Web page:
Co-designing a parklet that serves as a platform to amplify Black arts, community, and culture in San Francisco
Co-design, leadership, prototyping
After a government initiative called redevelopment, the African American population in San Francisco fell from 13% in the 1970’s to 3% today.
Since September 2016, we’ve been partnering with the African American Arts and Culture Complex (AAACC), which holds more Black art companies than any other institution in the Bay Area and is a magnet for community events and artist expression.
Our work was inspired by a 2015 local residents’ ethnographic study that described the area around the AAACC as a “social gathering desert.” The residents shared a vision of the AAACC becoming “a beacon or symbol to outsiders of excellence in Black arts and culture.”
The two goals of the initiative are:
- Providing a space for the community gathering
- Increasing awareness of the AAACC
The audience includes people who work in the building, visit the building, and live nearby. A secondary audience is broader San Francisco residents and visitors.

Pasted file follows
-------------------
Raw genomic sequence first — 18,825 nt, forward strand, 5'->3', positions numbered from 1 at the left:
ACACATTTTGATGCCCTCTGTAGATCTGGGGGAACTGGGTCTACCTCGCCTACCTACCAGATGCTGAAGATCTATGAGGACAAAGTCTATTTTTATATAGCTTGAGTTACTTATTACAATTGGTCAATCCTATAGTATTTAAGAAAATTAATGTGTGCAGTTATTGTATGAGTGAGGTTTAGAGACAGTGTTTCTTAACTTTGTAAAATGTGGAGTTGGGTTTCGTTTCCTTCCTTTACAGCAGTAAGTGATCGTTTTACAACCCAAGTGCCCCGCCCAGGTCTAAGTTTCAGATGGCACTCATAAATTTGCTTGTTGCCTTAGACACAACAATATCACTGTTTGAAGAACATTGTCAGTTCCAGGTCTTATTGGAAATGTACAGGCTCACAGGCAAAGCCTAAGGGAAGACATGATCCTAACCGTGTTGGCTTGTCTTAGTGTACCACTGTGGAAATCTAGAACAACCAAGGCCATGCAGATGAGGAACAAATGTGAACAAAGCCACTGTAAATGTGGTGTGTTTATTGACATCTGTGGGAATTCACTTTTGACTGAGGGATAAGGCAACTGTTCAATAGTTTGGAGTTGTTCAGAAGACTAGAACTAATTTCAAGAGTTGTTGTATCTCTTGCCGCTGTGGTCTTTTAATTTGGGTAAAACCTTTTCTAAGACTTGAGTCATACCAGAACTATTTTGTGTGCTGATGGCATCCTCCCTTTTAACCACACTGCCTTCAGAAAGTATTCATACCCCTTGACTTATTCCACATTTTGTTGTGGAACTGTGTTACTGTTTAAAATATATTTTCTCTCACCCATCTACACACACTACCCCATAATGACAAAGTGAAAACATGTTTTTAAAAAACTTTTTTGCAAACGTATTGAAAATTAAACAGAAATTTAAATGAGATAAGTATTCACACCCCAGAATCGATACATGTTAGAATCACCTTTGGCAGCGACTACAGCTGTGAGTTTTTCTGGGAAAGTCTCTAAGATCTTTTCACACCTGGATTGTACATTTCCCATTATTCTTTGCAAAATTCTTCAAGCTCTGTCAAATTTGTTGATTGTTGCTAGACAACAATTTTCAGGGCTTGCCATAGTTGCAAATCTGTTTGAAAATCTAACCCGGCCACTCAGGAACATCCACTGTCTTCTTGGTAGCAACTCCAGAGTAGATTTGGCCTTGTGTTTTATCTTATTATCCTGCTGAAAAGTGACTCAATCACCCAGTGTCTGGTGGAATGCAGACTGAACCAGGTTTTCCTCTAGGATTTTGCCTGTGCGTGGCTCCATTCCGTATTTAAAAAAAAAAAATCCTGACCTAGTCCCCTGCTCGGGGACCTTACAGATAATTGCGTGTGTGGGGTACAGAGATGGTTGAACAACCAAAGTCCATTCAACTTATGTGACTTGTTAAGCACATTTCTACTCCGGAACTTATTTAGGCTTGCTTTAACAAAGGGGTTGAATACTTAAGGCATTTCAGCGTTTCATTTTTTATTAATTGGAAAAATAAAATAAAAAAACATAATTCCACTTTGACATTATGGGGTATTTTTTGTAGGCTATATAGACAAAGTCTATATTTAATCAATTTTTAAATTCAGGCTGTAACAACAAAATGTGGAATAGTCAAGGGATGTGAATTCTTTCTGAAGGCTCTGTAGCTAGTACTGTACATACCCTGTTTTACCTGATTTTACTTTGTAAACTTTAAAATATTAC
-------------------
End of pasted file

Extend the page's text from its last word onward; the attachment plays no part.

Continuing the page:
Our team includes Louise Laub, Katie Jacquez, Shiv Kehr, Aditi Mathur, Tetiana Muraviova, Georgia Came. My role involves (rotating) team lead, partnerships and community engagement, communications, grant writing and presenting, and workshop facilitating.
Our team of Design Fellows includes Lani, Bibi, Journey, Dyncan, and Cam.
After receiving a $10,000 grant from CCA’s Impact Awards, we launched our Design Fellows Program. We selected five local youth who are interested in art and have strong leadership skills. For eight weeks over the summer, we facilitated design workshops and experiences with the youth covering research, synthesis, insights, prototyping and iteration. Key activities included interviewing 15 community members, developing prototypes, gathering and addressing feedback, and organizing two community events.
The output of the Design Fellows Program serves as a foundation for our architects to bring the fellows’ and community's ideas to life. An additional $36,000 grant from the San Francisco Community Challenge Grant funds the materials, construction, and permitting for the parklet.
In September, we'll start the permitting and approvals process from numerous city organizations and the AAACC Board. We expect the parklet to be open in summer 2018.